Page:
communistic settlements, communities practicing common ownership of goods. Communistic settlements were known in ancient and medieval times, but the flowering of such groups occurred in the 19th cent. in the United States, where a number of German pietistic sects established such communities as the Amana Church Society, Iowa; Harmony, Pa. (see Harmony Society); and Zoar, Ohio. Similar settlements were founded by the Shakers, Mormons, Mennonites, Dukhobors, and Jansenites. Unique religious settlements were the Oneida Community (see under Oneida, N.Y.); Hopedale, Mass.; and the Brotherhood of the New Life, N.Y. (see Harris, Thomas Lake). Other communities were non-Christian, often antireligious and utopian. The leading communities within this group were of two types, those founded by the followers of Robert Owen (including New Harmony, Ind., and Nashoba, Tenn.) and the numerous ones (notably Brook Farm, Mass.) formed on the principles of Charles Fourier. Belonging to neither of these groups were the Icarian settlements, led by Étienne Cabet, and the anarchistic villages of Josiah Warren. The religious groups, unified by strong faith and authority, tended to prosper and outlive the secular groups; the latter, however, often attracting brilliant and original personalities, provided a ferment of new thought. The chief attempts since the 19th cent. at setting up such colonies have been in Israel, where there are a number of successful agricultural collectives (see collective farm).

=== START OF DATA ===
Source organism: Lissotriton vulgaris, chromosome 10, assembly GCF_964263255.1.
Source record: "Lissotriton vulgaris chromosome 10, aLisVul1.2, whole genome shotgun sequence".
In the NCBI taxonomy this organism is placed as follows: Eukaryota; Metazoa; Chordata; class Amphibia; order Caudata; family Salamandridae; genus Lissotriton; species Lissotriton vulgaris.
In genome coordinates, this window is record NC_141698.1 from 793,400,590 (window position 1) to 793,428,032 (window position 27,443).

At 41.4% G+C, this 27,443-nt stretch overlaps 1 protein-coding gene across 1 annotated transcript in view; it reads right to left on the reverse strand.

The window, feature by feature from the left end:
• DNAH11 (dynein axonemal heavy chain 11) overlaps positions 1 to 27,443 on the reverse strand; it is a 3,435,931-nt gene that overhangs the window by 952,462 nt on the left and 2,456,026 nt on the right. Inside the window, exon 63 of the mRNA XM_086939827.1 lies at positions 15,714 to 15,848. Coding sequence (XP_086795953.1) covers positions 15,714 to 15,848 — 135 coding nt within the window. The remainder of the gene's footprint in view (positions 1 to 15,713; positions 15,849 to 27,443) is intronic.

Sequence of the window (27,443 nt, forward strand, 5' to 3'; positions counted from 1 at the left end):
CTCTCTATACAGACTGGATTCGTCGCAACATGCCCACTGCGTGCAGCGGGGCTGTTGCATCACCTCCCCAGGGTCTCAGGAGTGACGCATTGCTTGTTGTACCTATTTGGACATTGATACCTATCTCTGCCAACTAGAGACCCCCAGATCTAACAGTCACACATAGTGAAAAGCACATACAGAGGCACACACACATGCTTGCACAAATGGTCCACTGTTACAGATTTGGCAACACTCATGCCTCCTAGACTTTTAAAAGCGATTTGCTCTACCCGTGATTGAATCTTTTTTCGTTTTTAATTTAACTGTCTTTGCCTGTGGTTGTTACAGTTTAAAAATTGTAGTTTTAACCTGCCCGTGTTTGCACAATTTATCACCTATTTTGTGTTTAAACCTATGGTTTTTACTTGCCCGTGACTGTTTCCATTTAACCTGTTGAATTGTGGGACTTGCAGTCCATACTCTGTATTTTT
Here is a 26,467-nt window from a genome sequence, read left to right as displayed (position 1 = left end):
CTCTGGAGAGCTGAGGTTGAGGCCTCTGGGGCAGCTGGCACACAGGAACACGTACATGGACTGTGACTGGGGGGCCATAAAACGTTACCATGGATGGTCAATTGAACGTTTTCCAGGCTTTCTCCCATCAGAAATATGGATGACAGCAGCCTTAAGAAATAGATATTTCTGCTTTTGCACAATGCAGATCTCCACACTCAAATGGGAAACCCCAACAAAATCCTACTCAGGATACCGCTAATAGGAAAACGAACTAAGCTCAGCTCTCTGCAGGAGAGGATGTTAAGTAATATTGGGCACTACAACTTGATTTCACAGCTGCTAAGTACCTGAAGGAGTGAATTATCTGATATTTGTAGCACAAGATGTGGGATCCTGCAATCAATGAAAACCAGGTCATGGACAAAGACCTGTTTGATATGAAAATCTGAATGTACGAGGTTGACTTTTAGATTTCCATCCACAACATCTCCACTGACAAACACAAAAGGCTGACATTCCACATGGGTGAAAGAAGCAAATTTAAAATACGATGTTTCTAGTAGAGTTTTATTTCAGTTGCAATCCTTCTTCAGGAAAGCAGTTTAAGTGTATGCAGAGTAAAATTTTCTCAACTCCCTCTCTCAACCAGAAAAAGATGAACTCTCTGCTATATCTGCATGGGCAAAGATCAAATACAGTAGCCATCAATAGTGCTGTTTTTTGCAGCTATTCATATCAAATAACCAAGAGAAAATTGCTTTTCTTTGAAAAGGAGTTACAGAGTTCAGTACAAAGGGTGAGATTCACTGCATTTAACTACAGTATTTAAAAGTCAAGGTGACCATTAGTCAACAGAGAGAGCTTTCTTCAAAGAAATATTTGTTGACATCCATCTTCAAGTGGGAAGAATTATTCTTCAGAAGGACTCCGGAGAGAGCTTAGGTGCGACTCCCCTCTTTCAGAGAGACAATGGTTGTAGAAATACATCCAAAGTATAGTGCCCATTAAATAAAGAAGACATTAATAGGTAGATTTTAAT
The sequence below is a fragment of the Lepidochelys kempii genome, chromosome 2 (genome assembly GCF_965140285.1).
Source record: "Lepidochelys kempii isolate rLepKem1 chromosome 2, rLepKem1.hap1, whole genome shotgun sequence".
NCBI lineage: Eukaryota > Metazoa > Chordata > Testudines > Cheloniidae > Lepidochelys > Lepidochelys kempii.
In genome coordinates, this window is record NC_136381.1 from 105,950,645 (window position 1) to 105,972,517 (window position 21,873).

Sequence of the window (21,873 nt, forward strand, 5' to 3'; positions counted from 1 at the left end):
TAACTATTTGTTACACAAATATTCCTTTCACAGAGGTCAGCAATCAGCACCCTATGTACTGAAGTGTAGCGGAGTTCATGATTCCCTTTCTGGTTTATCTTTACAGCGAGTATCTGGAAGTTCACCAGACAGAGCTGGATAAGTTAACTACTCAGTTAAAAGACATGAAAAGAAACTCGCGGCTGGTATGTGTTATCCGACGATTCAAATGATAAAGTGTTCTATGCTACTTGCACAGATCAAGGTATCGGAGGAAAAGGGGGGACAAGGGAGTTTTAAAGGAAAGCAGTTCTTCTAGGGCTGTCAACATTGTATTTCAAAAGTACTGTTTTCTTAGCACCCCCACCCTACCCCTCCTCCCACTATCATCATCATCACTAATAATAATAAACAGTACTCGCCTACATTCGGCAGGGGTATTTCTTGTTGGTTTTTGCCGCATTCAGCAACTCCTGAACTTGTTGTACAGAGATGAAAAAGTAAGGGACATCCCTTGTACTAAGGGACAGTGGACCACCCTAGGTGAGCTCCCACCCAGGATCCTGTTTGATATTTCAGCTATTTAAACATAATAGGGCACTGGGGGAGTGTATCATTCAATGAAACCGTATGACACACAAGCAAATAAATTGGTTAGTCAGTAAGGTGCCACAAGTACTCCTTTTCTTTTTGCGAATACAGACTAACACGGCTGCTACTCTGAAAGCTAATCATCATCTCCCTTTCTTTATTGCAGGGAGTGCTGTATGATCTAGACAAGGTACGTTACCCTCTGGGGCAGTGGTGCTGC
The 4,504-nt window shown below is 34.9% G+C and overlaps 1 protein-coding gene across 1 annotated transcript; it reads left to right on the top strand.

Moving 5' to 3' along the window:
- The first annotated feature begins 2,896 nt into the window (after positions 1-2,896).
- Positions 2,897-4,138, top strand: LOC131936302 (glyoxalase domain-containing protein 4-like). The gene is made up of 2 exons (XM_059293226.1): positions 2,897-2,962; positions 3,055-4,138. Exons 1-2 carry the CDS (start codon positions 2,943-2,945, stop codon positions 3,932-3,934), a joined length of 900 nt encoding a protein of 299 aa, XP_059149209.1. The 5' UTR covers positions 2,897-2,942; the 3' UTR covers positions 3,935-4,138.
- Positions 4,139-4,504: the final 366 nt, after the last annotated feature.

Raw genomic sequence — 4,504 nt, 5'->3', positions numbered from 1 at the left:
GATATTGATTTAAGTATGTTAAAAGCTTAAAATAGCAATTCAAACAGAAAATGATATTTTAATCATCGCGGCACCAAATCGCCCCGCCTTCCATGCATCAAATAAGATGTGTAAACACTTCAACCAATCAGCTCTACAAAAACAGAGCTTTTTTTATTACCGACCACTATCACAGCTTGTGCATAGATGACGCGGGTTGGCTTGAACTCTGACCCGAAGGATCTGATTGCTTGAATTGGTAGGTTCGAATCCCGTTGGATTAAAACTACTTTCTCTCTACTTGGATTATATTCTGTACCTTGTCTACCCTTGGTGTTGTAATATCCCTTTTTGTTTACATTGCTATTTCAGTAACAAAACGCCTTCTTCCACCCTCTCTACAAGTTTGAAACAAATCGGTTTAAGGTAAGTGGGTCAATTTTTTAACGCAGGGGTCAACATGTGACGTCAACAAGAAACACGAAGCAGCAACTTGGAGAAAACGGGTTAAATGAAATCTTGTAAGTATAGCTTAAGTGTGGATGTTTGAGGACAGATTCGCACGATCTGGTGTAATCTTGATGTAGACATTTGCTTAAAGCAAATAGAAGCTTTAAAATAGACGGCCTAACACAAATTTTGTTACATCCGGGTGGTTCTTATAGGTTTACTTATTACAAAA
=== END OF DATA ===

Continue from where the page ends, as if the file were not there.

See R. M. Kanter, Commitment and Community (1972); B. M. Berger, The Survival of a Counterculture (1981); P. Yeo, The Work of a Co-operative Community (1988).